Ricky and Ashley Arsenault were so excited to take their little girl to the new wheelchair accessible play structure at Billy Bridges Park in Summerside, they went the first day it was open.
Four-year-old Grace uses a wheelchair and the family was happy that their daughter now had a local option for a park to play in.
But it didn’t take long for them to run into problems and now the disappointed parents doubt they will return with Grace anytime soon.
“We’re not mad at the city, it’s just like, 'OK, you tried something that didn’t work, can we try to fix it now?'” said Ricky.
Their main concern is the material the city used to cover the ground around the play structure. It is a specially graded virgin wood fibre called Fibar. It’s widely used to cushion around playgrounds across North America and is certified for use with wheelchairs.
That being said, the Arsenaults found Grace could not move her wheelchair on her own when on the Fibar and even they had occasional trouble pushing her around on it. They also pointed to several places around the Fibar where it had been dug up by other kids playing, leaving divots where someone in a wheelchair could tip over.
They have other concerns about the structure too, but the Fibar material is the primary issue for them.
Sara Gallant is a family friend of the Arsenaults and lives across the street from the park. Her son had gross motor problems when he was younger and she suspects he would have had issues navigating the play structure.
“It’s a great park, don’t get me wrong,” said Gallant.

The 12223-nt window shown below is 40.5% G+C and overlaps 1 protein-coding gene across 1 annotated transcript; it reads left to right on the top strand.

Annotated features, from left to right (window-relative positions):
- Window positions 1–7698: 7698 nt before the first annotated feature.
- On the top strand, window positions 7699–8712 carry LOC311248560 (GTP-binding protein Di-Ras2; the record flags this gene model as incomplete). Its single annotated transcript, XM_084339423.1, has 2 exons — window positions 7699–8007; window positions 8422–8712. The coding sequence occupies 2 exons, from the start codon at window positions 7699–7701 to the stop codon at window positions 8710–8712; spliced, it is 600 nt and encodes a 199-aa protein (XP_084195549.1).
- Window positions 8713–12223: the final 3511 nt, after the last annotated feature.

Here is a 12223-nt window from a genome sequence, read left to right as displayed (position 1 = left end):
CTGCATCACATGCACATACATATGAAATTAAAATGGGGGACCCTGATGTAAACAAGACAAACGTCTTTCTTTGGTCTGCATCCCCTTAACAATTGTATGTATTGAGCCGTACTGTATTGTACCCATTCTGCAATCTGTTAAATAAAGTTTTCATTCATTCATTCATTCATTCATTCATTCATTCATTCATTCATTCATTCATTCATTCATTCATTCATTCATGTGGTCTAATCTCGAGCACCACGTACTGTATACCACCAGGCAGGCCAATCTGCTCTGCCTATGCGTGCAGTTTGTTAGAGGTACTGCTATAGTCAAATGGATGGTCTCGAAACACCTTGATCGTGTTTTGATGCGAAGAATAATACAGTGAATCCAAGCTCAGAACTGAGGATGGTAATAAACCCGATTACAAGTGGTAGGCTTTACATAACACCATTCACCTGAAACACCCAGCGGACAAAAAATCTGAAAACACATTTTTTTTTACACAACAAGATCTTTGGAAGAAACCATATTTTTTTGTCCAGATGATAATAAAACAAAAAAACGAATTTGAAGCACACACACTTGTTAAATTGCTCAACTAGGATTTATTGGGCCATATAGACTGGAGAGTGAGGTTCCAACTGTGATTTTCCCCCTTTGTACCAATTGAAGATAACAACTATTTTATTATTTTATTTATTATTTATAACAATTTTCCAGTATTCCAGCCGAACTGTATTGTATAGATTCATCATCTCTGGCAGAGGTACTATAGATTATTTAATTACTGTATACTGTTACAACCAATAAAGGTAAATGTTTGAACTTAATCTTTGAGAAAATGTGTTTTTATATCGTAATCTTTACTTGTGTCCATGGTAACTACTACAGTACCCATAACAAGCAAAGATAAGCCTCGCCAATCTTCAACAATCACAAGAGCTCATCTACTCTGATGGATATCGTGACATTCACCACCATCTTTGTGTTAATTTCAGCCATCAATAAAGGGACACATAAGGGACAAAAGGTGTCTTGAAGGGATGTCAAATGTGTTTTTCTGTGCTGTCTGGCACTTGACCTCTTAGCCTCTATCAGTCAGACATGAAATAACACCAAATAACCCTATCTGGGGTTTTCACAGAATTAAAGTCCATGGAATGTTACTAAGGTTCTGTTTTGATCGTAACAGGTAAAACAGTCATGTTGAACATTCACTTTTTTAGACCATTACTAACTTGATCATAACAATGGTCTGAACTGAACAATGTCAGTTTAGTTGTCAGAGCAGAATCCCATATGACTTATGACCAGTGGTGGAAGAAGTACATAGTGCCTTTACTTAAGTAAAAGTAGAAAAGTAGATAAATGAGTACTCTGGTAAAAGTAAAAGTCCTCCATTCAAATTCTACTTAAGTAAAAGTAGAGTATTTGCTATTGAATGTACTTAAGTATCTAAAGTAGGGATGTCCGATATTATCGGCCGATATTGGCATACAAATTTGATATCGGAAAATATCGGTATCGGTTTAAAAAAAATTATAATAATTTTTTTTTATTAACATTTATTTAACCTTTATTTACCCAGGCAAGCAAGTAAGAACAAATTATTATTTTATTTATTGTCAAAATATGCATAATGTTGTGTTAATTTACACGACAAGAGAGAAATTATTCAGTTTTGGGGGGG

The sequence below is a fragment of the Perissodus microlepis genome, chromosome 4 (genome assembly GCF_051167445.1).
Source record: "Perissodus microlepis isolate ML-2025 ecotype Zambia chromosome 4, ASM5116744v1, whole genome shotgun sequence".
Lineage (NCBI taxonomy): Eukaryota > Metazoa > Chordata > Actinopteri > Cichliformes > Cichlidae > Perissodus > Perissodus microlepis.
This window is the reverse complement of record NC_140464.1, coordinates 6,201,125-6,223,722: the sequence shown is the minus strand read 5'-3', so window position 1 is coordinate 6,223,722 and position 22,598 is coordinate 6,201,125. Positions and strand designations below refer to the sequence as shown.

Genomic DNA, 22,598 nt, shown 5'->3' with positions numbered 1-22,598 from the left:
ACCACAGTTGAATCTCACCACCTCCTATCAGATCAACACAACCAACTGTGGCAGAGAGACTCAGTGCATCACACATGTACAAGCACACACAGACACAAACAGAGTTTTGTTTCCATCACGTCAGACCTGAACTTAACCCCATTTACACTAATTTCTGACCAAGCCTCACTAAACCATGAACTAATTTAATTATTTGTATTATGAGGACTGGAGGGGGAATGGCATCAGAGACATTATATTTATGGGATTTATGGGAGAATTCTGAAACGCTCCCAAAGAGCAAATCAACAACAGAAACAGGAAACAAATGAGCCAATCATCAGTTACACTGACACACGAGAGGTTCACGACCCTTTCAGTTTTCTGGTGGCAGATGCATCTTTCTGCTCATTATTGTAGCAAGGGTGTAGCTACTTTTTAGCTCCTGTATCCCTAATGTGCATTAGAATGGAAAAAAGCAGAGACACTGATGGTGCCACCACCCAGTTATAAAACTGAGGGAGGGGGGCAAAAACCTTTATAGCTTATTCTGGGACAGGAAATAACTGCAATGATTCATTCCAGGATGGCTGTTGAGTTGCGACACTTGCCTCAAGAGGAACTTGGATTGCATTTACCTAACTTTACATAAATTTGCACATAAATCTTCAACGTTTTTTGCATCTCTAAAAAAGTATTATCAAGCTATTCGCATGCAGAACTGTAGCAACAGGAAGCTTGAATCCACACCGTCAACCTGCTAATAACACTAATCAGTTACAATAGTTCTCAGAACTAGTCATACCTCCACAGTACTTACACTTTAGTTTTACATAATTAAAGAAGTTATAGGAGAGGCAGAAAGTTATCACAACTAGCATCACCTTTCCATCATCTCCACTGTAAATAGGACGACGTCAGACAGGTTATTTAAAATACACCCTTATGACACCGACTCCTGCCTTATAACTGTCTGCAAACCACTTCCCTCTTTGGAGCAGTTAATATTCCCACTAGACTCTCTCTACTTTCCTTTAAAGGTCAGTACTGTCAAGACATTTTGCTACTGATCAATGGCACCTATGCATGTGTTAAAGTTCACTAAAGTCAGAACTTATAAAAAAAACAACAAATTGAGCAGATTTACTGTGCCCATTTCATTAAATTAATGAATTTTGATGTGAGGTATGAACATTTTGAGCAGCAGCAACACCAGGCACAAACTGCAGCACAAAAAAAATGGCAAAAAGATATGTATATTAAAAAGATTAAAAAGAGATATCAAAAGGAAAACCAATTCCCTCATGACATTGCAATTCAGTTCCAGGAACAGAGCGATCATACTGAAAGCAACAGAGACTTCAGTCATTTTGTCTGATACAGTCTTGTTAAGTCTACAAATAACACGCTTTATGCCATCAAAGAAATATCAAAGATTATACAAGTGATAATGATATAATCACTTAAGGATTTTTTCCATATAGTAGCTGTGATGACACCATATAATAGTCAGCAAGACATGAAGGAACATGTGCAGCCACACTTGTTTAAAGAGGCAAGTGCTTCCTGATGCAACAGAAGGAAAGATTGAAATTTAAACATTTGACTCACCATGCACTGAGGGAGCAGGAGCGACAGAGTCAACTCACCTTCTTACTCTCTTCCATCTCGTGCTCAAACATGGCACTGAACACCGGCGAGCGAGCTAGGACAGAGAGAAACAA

“Great for typically developing children, but those who have special needs will have issues navigating it,” added Gallant.
At city council’s recent committee meetings Coun. Cory Snow, who represents the section of Notre Dame Street on which Billy Bridges Park is located, put the idea of replacing the Fibar on the agenda.
“When we are going down the road of naming it Billy Bridges Park, after a Summerside person that has done very well and who has mobility issues, I think we owe it to Billy, I think we owe it to anybody within our community that does have mobility issues, accessibility issues, that we do the best we can (to make the park accessible),” said Snow.
Billy Bridges is a celebrated sledge hockey player from Summerside. Notre Dame Park was renamed in his honour last year.
JP Desrosiers, director of community services, told council that during the planning stages for the park’s renovations last year, his department was presented with two options for ground cover; the Fibar, which had a price tag of about $12,000 or a rubber groundcover material quoted at about $100,000.
The city accessed provincial funding last year to purchase the playground equipment. There was an overall budget of $189,000, about $119,000 of which was the play structure alone.
Fibar is certified for use with wheelchairs so, given the budget constraints of the project, the decision was made to use it, said Desrosiers.
He added that since the city has been made aware of some of these concerns it has called in the supplier to take a look. The company confirmed the city’s Fibar had been installed correctly and is operating as it should. Their only suggestion was that the material be periodically watered and tamped-down. City staff have been doing so periodically.
“The rubberized surface is known as the ‘Cadillac version,’ but Fibar … is nationally and internationally recognized as an accessible protective surface material,” said Desrosiers.
“Our plan, long-term, is to have Billy Bridges Park be a destination park. Making it fully accessible park from one end to the other – but that is a phased approach. One that will happen over the next number of years as budget allows,” he added.
Snow’s push to replace the Fibar material got some support around the council table. It was decided that the best course of action would be to put buying a rubber ground system for the playground on the city’s budget discussions for later this year.
In the meantime, the Arsenaults said they are not without play options for Grace as both Charlottetown and Kensington have playgrounds with rubber ground cover and they regularly take her to those communities to play.
But they hope to be able to play closer to home next summer.